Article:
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Stress vs Anxiety: How to tell the difference

By: Richard Boyd Copyright © 2020 February 10, 2020 no comments

Stress vs Anxiety: How to tell the difference

It could be difficult to identify stress and anxiety differences. This is due to similarities of symptoms that manifest in both situations, and due to the fact the two conditions often co-exist.

A common group of symptoms such as rapid heartbeat, sweating, dizziness and muscle tension are experienced by people who suffer from stress and anxiety. The symptoms for anxiety and stress could be interchanged leading to difficulties crafting the right coping technique, such as the use of deep breathing.

The internet is also full of incomplete and sometimes contradictory information about stress and anxiety. Relying on the online opinion of untrained commentators who lack the discipline of professional training is not recommended.

The only way to get a proper diagnosis is to talk to a professional. Moreover, you can also seek help for stress and anxiety through different forms of therapy. Body Mind Psychotherapy is a good choice as both anxiety and stress manifest in both the mind and body of sufferers.

What is the difference between stress and anxiety?

Stress is a normal reaction to daily life experiences. It is categorised into two types which are often known as good and bad stress. Good stress can bring a positive effect on your body and perspective. Bad stress is associated with the potential long term to develop an anxiety disorder and other types of mental conditions.

On the other hand, anxiety is triggered by stress which is characterised as excessive worrying, nervousness, and apprehension. It is a sustaining mental condition that can lead to social, emotional and occupational impairment.

Anxiety is a normal reaction to stress. It also presents positive and negative effects on the physical and psychological aspects of our bodies.

Symptoms of Stress

  • Anger
  • Frustration
  • Disappointment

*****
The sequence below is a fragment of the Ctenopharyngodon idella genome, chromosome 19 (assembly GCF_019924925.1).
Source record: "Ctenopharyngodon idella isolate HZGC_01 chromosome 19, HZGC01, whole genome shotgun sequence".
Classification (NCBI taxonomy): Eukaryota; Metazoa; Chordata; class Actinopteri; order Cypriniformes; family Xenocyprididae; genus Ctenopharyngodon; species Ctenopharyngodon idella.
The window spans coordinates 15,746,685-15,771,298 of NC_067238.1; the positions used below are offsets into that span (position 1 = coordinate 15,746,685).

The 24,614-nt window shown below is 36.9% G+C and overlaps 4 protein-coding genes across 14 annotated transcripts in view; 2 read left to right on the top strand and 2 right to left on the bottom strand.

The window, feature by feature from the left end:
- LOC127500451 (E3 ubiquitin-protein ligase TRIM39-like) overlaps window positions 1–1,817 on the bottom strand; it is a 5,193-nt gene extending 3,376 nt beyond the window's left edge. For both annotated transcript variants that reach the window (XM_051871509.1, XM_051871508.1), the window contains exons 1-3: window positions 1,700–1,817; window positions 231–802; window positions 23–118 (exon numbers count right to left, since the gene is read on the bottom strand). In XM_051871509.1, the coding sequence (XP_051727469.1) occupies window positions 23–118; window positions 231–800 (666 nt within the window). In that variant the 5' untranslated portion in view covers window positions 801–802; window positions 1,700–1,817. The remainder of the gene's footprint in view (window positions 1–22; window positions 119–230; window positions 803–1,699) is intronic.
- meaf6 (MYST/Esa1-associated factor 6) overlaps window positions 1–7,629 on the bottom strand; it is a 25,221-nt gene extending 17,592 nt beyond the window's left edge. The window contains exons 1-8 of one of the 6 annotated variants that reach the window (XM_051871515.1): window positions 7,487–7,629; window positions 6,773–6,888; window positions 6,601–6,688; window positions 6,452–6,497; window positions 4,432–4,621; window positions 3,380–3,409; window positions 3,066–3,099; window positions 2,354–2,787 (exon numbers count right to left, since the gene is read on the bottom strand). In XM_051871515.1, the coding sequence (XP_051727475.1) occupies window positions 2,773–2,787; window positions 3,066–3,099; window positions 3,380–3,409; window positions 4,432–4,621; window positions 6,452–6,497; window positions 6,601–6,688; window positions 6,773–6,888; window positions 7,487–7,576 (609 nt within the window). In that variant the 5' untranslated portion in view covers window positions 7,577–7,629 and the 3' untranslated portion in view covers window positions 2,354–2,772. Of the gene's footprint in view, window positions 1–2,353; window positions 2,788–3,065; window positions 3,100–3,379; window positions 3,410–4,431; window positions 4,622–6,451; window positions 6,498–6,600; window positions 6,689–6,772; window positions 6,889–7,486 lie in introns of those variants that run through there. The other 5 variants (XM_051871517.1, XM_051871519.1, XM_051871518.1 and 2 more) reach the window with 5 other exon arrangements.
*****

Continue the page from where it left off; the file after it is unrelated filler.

• Headaches
  • Confusion
  • Sleeping problems
  • Nervousness
  • Drinking
  • Muscle tension
  • Dizziness
  • Reactivity to events and frustrations

Symptoms of Anxiety

  • Panic attacks
  • Sweating
  • Nausea
  • Breathing difficulty
  • Sweating
  • Chills
  • Chest tensions and pains

Anxiety has more extreme symptoms which can impede social responsibilities. These extreme symptoms can happen suddenly (without conscious warning) and may require a medical intervention or attention if the symptoms are severe.

How to Manage these conditions

Physical activities such as breathing exercises, yoga, relaxation and adequate sleep can help cope with stress. You can easily manage or lessen your stress-related health issues through stress management plans and therapies.

Anxiety is also treatable. There are different types of approaches that you can try to prevent the rise of anxiety levels, and to manage your anxiety once it has manifested.

However, relying on self-help treatment is not recommended for dealing with chronic stress and anxiety. Professional help is needed to properly address these conditions.

What is the best thing to do?

If you think that you are stressed or anxious, there are a few self-help tips that you should try. These include:

  • Consider taking a break.

 Step out of the situation to clear your mind. It can help you regain your focus and look at things from a different perspective.

Take your dog for a short walk, go to the gym or visit your favourite cafe. In that way, you can relax for a while and clear your mind.

  • Think positive.

 If you fail, do not be frustrated or disappointed. Try to think positive as much as you can. Do not live your life to a mindset of having to be perfect or needing to always win.

Negativity won’t take you anywhere. So, be optimistic, no matter what! Live in the present moment as it’s the only one that is real, and the only one you can create a new experience within.

  • Interact.

 Talk to someone. Reach out to the people around you. Open up slowly. Let your friends and family help you overcome your stress or anxiety issues.

  • Slow down.

 Take things slowly. Do not rush as there is always a perfect timing for everything.

Rushing things will lead to mistakes which can make you feel disappointed. So, be sure to take things slowly and only consider the best steps to rectifying your issues.

  • Eat properly.

 Your diet has a direct relationship to your physical, mental and emotional health. Eating healthy and reducing or eliminating the use of alcohol and hyper-stimulating substances such as drugs or even too much caffeine.

A diet of junk food, whether salt or sugar laden, can create the basis for gut health issues, which affect our brain function as a consequence.

  • Stay away from a toxic environment.

 Do not be afraid to let go.  Stay away from people, places, objects and situations that are contributing to your stress or anxiety level. Too much stress can worsen your condition. A healthy environment is needed to prevent sustaining stress levels.

Lastly, be sure to include what we have mentioned in your stress and anxiety management plan!  Remember that Body Psychotherapy examines and deals with stress and anxiety issues from a multi-disciplinary approach that conventional psychology tends to ignore.

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